A couple of decades ago a well made gun safe here that was bolted through the floor and to the wall was ripped completely out and hauled away by a tow truck. I doubt the make and model would have made any difference even if known.
I have a Heritage safe with an electronic lock. A few months after I got it the lock failed and I could not get into it. I called the company and they sent a locksmith out to fix it. Besides replacing the lock, it required him to drill into the safe to open the relocker mechanism. Even with a template that Heritage provided to the locksmith showing exactly where to drill, it took him about six hours spread over two days to get into the safe. I suppose with the right saw or torch someone could get into it, destroying the safe in the process, but it wouldn't be easy. The shell isn't 16 gauge metal like many safes, it is 1/4" steel, the lugs are substantial and on both sides of the door, and the locking mechanism is protected by hardened steel plates and ball bearings (that's why it took him so long to get into it). I don't think you can buy a better gun safe.
I was shopping for a safe several years ago and ran into a video on one of the companies websites showing how quick and easy it is for someone who knows what they are doing, to peel the door off a gun safe.
There are certain features about some safes that make this more difficult, but the bottom line is a safe makes it harder for thieves to steal your gun but not impossible for ones who know how to do it.
Maybe someone remembers where that video is. It's very interesting to watch.
Insurance statistics show most home burglaries are committed by kids under the age of 16. They are in the house for less than 2 minutes. These are typically "smash & grab" type hits. Most any safe will protect you from that. These kids don't run around with power saws and 60 pound, 10' railroad bars to break into cookie cutter, suburban homes.
It would appear, that with the exception of the gun safe theft describe by Brian, no one know of a safe that was successfully either broken into or removed.
Given the wide range of qualities and prices for gun safes, it almost seems that it doesn't make any difference which one you use, so long as the guns are secured, locked, and not openly visible Clearly the cheapest ones are just sheet metal cabinets and anyone with minimal tools could break them open. What is interesting, is that no one on TS seems to know of that happening, although it must have.
MY guess is that those of us on TS will tend to have the better quality safes and therefore fewer problems.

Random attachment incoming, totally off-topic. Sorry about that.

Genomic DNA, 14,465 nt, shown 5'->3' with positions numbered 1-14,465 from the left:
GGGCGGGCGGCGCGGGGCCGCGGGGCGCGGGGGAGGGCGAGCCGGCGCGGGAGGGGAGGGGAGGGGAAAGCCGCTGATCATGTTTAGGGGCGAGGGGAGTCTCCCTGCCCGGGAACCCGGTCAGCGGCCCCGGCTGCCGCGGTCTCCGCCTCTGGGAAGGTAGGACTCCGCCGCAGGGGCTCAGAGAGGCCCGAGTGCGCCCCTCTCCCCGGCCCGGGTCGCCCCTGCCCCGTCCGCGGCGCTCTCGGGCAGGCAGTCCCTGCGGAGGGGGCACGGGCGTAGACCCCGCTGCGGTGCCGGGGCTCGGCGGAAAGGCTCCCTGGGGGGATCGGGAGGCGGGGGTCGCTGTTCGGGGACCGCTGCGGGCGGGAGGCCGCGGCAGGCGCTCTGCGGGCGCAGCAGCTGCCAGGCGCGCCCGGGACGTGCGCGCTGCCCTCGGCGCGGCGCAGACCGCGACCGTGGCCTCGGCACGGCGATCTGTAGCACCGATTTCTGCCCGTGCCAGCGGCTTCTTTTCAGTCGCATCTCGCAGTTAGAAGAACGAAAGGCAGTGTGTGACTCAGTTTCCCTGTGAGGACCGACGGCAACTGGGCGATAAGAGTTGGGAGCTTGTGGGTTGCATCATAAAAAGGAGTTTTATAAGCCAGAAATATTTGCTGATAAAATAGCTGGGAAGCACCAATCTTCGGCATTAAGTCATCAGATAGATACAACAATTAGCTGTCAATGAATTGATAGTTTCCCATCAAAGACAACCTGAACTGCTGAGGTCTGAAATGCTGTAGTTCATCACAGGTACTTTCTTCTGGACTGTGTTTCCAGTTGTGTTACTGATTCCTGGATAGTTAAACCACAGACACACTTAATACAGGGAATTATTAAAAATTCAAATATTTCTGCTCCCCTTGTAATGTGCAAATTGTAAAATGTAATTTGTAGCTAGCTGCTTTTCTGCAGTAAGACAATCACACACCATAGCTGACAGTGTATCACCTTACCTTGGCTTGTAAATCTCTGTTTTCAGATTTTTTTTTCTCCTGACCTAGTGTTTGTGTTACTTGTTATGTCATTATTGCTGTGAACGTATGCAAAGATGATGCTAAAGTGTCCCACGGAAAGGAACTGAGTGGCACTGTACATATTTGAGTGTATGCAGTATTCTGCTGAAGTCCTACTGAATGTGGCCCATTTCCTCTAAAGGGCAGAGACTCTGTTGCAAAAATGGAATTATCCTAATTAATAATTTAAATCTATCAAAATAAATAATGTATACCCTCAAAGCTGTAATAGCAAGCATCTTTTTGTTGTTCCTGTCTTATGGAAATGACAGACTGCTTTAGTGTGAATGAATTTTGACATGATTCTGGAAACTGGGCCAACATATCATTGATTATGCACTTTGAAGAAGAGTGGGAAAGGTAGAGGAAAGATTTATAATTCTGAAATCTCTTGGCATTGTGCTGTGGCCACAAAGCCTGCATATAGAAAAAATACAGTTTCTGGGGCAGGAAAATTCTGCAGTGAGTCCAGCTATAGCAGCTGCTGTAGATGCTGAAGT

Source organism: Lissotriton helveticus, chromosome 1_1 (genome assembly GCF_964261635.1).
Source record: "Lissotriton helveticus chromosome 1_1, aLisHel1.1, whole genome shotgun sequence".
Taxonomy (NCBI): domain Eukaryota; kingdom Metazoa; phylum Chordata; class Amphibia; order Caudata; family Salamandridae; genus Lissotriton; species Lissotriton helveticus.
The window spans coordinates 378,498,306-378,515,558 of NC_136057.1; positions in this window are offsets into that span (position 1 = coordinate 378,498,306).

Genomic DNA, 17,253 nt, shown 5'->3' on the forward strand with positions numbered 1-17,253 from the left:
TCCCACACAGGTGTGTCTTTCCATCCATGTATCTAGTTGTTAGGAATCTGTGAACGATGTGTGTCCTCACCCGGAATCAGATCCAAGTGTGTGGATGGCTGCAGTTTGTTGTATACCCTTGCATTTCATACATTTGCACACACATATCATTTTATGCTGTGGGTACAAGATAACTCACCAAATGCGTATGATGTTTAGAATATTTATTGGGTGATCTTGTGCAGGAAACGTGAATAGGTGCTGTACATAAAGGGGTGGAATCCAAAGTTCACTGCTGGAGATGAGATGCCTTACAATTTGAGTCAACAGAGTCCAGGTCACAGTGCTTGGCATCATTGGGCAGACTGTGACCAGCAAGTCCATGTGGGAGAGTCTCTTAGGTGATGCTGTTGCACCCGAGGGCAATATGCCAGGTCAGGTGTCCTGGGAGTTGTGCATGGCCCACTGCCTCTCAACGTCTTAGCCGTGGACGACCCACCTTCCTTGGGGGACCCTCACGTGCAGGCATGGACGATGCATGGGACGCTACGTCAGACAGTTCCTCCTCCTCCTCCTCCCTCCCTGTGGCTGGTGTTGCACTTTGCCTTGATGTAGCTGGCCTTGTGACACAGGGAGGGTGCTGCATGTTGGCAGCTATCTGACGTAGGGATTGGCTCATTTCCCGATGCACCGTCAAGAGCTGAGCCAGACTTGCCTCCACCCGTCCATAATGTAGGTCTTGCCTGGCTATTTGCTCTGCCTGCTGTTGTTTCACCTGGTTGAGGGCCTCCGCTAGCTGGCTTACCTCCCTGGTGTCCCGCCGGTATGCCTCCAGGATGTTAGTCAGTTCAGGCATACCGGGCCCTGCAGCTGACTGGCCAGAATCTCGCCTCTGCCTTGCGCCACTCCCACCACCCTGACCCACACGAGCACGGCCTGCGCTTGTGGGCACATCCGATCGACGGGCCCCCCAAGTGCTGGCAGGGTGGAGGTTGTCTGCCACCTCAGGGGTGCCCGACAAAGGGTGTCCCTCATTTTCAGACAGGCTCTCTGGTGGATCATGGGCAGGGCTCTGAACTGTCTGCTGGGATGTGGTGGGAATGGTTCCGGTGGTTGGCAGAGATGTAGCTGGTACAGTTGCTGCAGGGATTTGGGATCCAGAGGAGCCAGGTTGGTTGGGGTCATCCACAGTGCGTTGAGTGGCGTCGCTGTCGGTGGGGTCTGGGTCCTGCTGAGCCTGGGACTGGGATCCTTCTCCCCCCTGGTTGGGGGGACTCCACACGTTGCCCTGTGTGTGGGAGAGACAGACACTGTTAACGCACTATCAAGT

If I remember right, when Pamela Anderson was married to Tommy Lee, they had a gun safe broken into in their home, that contained a sex tape they both had made. At least that's the story they told. I don't remember if the make was mentioned. With that said, I would think a sex tape containing Pamela Anderson would be worth more than most Trap guns.
As mentioned, most burglaries are committed by teenagers. The people bringing tow trucks and pry bars are on a mission. They have a target in mind. If they can get the safe on it's back, they can pry into most of them. The best safes have a good locking mechanism and heavy steel in the jambs. That is the part they often don't want you to see and it's not displayed. Look at the safes that display their locking mechanism and brag about it. Like Browning and Fort Knox. My Liberty is adequate but not great.
Pocatello, There are no safes in your link that have 1/4 inch sidewalls. That would be an expensive safe. My Liberty has 3/16 sidewalls.
I am curious about your experience. I was assured that in a case like yours , that the company could get in without damaging the safe. Of course , they wouldn't tell me how. I assumed they would break off the dial , or keyboard, and go in through that existing hole. Did they replace the safe?
I put an H&G electronic keypad on mine and I have a fear of your experience. My first electronic lock failed with the door open. Have had my fingers crossed every time I open it for 11 years.
Do not think for a minute that just because you are buying one of the top-name brands that you are getting a good safe. Investigate them thoroughly and you will find that most, if not all, of the two or three lowest priced safes in their lines are made in China, not the US as their top lines are. They prattle about being made in the USA but don't mention their lower-priced models that are made in China and Mexico. In fact, all of the safes of one top-name brand are made in China but their prices are right up there with the best American-made safes.
And also remember that the true capacity of most safes is based on holding shotguns or non-scoped rifles only, not scoped rifles. If your collection is mixed, don't expect to get 36 firearms into a safe advertised as holding 36. And the numbers drop even further if your rifles have Unertl or Lyman Super Targetspot style scopes.
And ALWAYS ALWAYS ALWAYS buy a safe larger than you think you'll ever need.
If you get a fireproof safe, and live in a humid area, you need to think about how you will keep the insulation dry. The problem with these safes is they absorb moisture, which then raises the humidity the guns are exposed to. Make sure a fireproof safe has an option for wiring and get it so a Goldenrod or two can be left on in them for drying purposes.
If you have an alarm system, but not every room is wired, see if you can at least put an alarm in the room with the safe. If carpeted, you can have a pressure pad installed on the floor under the carpet in front of the safe. Put it on the instant alarm circuit, not the delay circuit.
At a minimum lag bolt the safe into the main subflooring (the tongue and groove). Better still is to drill through and bolt to long strips of steep plate.